Gregory WieberWriting
The Dragons of Eden (review)


When archaeologists recently announced the discovery of cave paintings by neanderthals, I was not the least bit surprised. I had just finished reading Carl Sagan's, "The Dragons of Eden", a pulitzer prize winning book from the 1970s on the evolution of the human mind, and came away with the impression that while our brains are one of the most sophisticated structures in the known universe, we also share a great deal in common with our animal cousins.

In fact, despite our incredible capacity to reason, we spend an awful lot of time operating out of the tribal, ritualistic, reptilian parts of our brain. The question of whether we will one day sail the galaxies, or blow ourselves up in a nuclear shooting match (or make our planet uninhabitable through environmental damage), is one that Sagan asked for the rest of his life. It's a question that's just as pertinent today.

I picked up Sagan's book while browsing the neuroscience section at the Library. I was brought there by a desire to dig deeper into what drives our habits, our creativity, our problem solving abilities. If you know me, than you know I'm generally a big fan of Sagan's work — but I'd never read "Dragons". Despite being written forty years ago, the book holds up as a work of art, and presents a beautiful hypothesis on how the human mind came to be.

Why aren't there other primates with human-like intellect? It's possible we killed them all, says Sagan. Also, we tend to tragically underestimate the mental capacity of other animals, because of our bias towards language. When scientists began teaching apes to sign, it became clear that our linguistic abilities might have more to do with having the right muscles and anatomy to support vocalizations than it has to do with superior intellectual abilities. Similarly, we often imagine that our sophisticated brains led us to invent tools, where a more accurate description might be that it was the opposite: our ability to physically grasp tools may have shaped our evolution as tool inventors. And our emotional capacity stems from our lower brain functions, shared by other mammals. Meaning that while animals might not be able to reason at a high-level about being put in cages, or mistreated in our industrial agricultural system, we can empathize with the emotional weight they carry in such circumstances.

At the time of writing, the right / left split of the brain factored heavily into theories of the mind. The left being the seat of analytical and linguistic functions, the right the center of creativity and dreams. More recent neuroscience points to a more modular brain with specialized areas throughout. What's consistent with theories of Sagan's time and today is that much of our brain activity is subconscious, and the sensation that we are actively directing our behavior is largely an illusion. We are indeed creatures of habit, following sometimes ancient patterns, written in the mysterious language of our genetic code.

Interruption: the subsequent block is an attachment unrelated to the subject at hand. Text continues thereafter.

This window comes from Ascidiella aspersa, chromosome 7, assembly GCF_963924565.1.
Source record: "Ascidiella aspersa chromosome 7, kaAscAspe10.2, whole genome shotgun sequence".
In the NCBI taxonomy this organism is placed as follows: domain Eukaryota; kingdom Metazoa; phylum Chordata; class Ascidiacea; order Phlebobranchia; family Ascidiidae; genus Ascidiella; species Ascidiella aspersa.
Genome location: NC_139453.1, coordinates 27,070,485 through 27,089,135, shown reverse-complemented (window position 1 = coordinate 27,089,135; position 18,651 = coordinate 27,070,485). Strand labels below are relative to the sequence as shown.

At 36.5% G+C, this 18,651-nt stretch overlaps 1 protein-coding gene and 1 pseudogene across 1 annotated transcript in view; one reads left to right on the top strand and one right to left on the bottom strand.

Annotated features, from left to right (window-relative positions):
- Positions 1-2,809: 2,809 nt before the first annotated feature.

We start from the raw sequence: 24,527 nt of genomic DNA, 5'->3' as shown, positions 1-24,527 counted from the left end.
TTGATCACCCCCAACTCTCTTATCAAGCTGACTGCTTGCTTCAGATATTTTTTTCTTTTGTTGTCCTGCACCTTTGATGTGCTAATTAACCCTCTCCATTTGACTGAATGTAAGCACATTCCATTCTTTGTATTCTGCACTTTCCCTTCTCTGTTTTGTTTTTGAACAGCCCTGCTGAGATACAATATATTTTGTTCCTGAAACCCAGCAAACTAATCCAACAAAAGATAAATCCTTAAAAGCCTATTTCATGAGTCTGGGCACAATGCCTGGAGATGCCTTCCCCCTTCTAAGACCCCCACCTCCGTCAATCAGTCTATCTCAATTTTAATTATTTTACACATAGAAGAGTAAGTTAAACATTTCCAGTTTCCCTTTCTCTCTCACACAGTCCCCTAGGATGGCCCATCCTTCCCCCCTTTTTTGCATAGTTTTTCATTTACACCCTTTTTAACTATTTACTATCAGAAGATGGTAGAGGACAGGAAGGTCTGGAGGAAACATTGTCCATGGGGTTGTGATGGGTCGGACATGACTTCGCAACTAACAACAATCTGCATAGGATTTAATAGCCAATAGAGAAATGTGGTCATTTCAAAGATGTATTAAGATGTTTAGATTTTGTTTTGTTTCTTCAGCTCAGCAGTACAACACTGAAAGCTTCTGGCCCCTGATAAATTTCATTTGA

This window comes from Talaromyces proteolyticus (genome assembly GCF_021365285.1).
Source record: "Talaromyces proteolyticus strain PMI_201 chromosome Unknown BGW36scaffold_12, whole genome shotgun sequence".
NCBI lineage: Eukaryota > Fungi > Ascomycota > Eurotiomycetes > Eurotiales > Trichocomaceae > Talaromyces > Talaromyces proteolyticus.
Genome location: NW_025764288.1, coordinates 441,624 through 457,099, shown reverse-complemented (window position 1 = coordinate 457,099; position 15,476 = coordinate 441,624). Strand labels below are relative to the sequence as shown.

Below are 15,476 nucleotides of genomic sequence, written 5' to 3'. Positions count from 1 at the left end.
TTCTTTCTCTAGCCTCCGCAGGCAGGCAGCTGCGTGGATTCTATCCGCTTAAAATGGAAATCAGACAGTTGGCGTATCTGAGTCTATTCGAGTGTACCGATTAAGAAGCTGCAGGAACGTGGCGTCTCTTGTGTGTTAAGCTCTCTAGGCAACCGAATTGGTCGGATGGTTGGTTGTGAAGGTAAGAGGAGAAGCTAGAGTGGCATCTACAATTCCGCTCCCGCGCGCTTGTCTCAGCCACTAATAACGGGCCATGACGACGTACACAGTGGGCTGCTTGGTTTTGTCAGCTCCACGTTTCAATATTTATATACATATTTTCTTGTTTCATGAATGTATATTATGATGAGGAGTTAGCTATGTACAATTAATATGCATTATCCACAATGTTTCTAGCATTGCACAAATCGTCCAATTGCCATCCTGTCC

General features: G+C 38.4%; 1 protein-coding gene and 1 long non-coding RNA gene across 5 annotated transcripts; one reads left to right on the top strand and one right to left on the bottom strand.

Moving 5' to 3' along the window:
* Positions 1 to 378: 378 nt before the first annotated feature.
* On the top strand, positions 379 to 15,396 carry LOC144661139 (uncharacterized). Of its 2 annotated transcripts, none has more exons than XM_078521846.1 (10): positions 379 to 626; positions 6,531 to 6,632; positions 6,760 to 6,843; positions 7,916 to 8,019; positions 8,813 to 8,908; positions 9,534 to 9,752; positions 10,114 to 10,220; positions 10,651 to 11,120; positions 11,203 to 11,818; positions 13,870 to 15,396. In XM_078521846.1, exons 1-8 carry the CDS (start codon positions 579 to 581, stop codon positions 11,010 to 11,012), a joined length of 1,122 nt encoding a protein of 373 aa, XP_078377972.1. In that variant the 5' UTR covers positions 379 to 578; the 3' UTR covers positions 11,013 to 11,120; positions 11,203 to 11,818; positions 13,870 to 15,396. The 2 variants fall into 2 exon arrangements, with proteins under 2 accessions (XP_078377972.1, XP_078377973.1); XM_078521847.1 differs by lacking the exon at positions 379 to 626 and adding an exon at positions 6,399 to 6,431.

"Dragons of Eden" is a beautiful book, worth reading even though some parts are outdated. Science may have advanced greatly in the past 40 years, but it's also become more compartmentalized. Today it's rarer today to see someone with knowledge both deep and wide in so many subjects — from mythology, to art, to molecular biology and astronomy — form theories and opinions on some of our biggest questions as a species.

A central theme of Sagan's book is the idea that what makes humans special is how we harness the split in our minds. The ability to dream wildly, but also to apply logic and reason to those wild thoughts. The book itself is a vivid example of this capacity. It ends with a firm conviction that the survival of our species depends on education, and shows how the same technologies that threaten our survival can be harnessed to allow children to understand concepts at a young age that were once the purview of accomplished 18th century scientists and mathematicians. And while Machine Learning and Artificial Intelligence are just now experiencing an explosion of interest, Sagan writing in 1977 showed a clear understanding of the ways in which those technologies could someday augment our ability to, among other things, search the galaxies for intelligent life beyond our pale blue dot. (Like most 20th century writers, Sagan didn't fully grasp the effect smartphones would have on our society.)

Libraries feature heavily in all of Sagan's work, from his books to the original award-winning PBS series Cosmos. They surface as analogues to the amount of information contained in our genetic code, or symbols of scientific freedom and discovery and the persistence of our collective memory. And while I'm grateful for the web and its utility, I'm glad that libraries still exist — places where I can stumble upon a dusty old paperback, and hear the voice of someone we wish was still around.

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(Views expressed here are my own)